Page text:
There are few viable options for overcoming asymmetric bank margin information available for the business. Engaging financial consultants will tap into their broader market intel but is often costly for most and fails to provide a transparent ‘bottom-up’ fundamentals-based result. Alternatively, price discovery via a bank tender is an option many have pursed and sounds good in theory but seldom achieves its stated aims; costing reputation, relationship and potentially significant resourcing time.

What the bank doesn’t know  

Of course, this is a two-way street, and banks can have real difficulty being certain they have all the information they need from the business.  All those information requests, regular reporting of financials, management forecasts, need for current valuations, audit requirements and the ever-contentious directors guarantees is aimed at fixing that information gap (or at a minimum a very big stick for the directors).

But it isn’t foolproof, some businesses still manage to hide information and a few get away with out-and-out fraud which is a topic for another forum.

The Market for “Lemons

Despite the problem having existed forever, the study of Asymmetric Information only really began with a 1970 paper by the New Keynesian economist George Akerlof (husband of Janet Yellen, the current US Secretary to the Treasury). Akerlof’s paper looked at the difficulty of pricing the used car market because only the owner of a vehicle can really know if it is a good car or a ‘lemon’.

Although Akerlof’s Lemons (as the paper came to be known) was talking about adverse selection, which is a particular form of information asymmetry, further research and theorising over the decades has led to the term being used for any situation where there is a mismatch in crucial information.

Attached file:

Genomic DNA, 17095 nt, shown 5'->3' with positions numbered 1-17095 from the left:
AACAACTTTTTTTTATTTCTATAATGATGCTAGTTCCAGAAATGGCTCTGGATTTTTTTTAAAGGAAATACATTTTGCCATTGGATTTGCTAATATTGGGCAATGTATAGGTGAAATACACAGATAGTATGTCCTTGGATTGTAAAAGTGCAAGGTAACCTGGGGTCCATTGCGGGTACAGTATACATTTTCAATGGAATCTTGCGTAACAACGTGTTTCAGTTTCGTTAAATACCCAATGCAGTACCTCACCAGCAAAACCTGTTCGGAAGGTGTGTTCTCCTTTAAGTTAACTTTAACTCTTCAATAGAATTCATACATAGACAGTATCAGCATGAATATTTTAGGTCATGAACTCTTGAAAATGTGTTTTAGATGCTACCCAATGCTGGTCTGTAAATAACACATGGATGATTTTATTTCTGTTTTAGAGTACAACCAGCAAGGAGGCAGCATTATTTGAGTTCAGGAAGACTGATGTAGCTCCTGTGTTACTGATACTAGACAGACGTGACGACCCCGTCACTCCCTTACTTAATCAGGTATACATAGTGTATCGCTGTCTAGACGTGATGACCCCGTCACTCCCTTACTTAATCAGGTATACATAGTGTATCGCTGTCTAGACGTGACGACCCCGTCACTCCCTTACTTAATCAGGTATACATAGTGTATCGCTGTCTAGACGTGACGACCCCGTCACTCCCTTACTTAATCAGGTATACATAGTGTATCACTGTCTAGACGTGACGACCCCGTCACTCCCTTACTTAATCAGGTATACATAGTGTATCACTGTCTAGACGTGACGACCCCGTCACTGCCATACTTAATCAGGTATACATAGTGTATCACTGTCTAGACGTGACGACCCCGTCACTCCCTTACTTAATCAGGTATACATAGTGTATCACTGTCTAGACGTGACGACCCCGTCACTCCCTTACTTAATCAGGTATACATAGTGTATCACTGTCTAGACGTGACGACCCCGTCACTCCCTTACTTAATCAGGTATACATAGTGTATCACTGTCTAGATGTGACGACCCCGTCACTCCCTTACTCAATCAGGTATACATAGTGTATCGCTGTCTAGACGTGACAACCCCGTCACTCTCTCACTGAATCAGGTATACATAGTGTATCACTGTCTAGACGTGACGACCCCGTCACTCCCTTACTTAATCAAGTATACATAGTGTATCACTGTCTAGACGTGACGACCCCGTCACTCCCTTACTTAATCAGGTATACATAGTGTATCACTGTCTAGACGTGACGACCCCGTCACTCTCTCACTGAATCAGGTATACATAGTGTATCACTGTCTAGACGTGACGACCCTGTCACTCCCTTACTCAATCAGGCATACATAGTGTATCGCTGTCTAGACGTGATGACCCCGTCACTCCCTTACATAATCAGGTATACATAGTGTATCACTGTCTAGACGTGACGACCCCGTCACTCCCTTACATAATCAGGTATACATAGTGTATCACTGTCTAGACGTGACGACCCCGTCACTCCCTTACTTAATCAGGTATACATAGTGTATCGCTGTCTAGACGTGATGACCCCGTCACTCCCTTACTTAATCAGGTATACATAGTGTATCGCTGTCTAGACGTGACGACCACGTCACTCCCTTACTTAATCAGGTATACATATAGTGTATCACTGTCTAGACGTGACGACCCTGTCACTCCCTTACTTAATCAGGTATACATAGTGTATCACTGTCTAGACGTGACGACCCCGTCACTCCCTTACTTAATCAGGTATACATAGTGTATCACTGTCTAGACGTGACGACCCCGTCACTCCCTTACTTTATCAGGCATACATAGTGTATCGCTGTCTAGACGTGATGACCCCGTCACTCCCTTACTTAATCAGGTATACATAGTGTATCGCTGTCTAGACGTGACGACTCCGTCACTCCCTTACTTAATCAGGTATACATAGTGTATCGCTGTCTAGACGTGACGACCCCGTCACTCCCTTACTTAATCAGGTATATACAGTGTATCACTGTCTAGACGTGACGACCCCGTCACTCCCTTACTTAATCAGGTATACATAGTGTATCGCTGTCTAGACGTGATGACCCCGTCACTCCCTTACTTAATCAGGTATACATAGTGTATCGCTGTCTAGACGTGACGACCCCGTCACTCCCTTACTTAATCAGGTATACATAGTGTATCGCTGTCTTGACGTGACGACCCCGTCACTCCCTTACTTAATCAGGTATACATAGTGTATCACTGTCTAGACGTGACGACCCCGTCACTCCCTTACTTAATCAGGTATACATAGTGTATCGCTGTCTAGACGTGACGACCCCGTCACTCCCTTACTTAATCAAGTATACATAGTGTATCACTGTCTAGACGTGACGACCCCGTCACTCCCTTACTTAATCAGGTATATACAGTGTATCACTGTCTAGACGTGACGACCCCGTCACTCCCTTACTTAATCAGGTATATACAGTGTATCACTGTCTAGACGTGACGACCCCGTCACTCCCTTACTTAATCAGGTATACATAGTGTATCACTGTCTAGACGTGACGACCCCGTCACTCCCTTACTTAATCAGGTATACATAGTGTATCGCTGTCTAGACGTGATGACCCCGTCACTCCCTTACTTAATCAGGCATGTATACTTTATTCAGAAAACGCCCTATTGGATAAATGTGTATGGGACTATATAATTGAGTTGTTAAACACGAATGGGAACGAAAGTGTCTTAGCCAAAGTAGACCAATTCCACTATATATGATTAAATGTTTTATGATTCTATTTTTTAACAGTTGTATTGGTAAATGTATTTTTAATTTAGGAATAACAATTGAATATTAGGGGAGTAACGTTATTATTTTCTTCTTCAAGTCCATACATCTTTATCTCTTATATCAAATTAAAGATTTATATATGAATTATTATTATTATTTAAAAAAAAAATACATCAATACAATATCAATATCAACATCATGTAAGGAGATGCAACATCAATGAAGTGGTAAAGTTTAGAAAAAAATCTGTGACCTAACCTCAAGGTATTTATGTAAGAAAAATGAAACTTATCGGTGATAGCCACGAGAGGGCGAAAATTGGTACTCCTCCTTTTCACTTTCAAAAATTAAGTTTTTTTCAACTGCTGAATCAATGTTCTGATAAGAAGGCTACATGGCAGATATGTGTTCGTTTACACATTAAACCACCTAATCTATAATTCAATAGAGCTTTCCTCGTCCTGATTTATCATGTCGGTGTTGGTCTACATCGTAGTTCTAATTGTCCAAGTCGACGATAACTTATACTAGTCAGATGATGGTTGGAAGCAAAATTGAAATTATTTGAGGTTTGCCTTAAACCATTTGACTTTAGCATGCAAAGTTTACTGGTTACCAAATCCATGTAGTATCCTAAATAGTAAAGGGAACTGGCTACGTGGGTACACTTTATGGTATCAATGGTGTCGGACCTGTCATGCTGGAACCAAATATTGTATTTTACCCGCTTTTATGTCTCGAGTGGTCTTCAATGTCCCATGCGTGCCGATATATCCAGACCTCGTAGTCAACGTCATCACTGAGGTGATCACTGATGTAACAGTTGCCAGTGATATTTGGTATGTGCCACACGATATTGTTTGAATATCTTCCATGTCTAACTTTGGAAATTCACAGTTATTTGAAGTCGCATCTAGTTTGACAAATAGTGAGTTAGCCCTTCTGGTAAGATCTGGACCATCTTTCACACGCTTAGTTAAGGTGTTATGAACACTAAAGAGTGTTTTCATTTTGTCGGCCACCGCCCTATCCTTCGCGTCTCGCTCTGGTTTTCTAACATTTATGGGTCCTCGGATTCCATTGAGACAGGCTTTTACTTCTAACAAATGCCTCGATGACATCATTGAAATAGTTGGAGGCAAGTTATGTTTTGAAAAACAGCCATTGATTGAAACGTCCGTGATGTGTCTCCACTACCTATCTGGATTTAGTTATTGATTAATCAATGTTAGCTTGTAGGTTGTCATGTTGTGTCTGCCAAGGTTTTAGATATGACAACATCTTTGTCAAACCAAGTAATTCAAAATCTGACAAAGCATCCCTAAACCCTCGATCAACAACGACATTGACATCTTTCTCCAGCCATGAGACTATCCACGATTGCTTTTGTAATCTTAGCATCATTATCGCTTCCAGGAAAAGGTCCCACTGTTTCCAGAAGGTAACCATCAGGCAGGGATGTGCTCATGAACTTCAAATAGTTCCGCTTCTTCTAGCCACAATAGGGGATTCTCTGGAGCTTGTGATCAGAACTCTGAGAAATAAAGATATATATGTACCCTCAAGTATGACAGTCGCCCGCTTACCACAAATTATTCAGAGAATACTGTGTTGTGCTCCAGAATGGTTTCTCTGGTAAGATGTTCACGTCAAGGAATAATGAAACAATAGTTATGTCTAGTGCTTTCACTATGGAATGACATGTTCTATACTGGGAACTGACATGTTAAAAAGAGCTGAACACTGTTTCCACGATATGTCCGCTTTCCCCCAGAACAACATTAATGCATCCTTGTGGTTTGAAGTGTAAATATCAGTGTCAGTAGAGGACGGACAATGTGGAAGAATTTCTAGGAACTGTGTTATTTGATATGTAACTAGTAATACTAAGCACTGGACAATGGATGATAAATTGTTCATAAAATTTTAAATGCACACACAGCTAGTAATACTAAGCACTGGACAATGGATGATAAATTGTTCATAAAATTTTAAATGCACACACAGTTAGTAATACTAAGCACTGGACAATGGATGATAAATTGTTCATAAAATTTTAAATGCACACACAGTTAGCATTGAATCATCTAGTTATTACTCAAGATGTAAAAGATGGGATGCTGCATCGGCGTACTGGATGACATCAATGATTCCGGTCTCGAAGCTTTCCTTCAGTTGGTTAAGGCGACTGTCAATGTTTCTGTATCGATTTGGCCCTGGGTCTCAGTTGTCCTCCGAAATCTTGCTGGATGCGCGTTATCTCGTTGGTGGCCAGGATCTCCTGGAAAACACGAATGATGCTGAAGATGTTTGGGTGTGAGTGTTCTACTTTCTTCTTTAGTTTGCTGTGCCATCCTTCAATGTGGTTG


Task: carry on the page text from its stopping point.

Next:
Often when we feel ripped off it’s a result of information asymmetry. Think of those nagging doubts about whether the car really did need all that work, or whether you were completely upsold on the new TV you got. Sometimes we find out for definite – like when you discover a friend got the same car as you with optional extras for a lower price, or a fellow CFO refinanced with a sharper margin.

Despite all this there are ways of fixing some of these problems, or at least starting to level the playing field. To give a few examples: engaging mechanics to check over a second-hand car, solicitors to conduct various legal searches on a house, electrical items have a green star rating, we read customer reviews online and there has been a proliferation of product comparison websites.

Similarly in business there are ways to fix information asymmetries, whether that is market disclosure rules, financial product comparisons like Canstar, our networks of business contacts, using trusted advisors like our accountant, M&A specialists, Credit Ratings Agencies. These can be time-consuming and/or expensive, adding to the transaction costs of doing business.

The first bank margin benchmarking platform   

The market solves market failures, and so BankEdge was founded. It was built upon the vision of leveling the playing field between banks and businesses with transparent pricing and market information. We have worked for several years sourcing the data and decoding bank pricing algorithms to create our margin reviews and a service platform.

So next time you are faced with compendiums and chart packs, pull out your tablet and turn the tables on discussions with unprecedented access to relevant pricing information.

Get in touch with us, or check out some of our other articles.


  • Dan is the Managing Director at BankEdge. He has a unique end-to-end combination of banking technical valuation skills and client-sales-advisory experience gained over nearly two decades of managing client accounts whilst working in a major Australian bank followed by as an independent banking consultant.

Daniel Chalmers

AboutDaniel Chalmers

Dan is the Managing Director at BankEdge. He has a unique end-to-end combination of banking technical valuation skills and client-sales-advisory experience gained over nearly two decades of managing client accounts whilst working in a major Australian bank followed by as an independent banking consultant.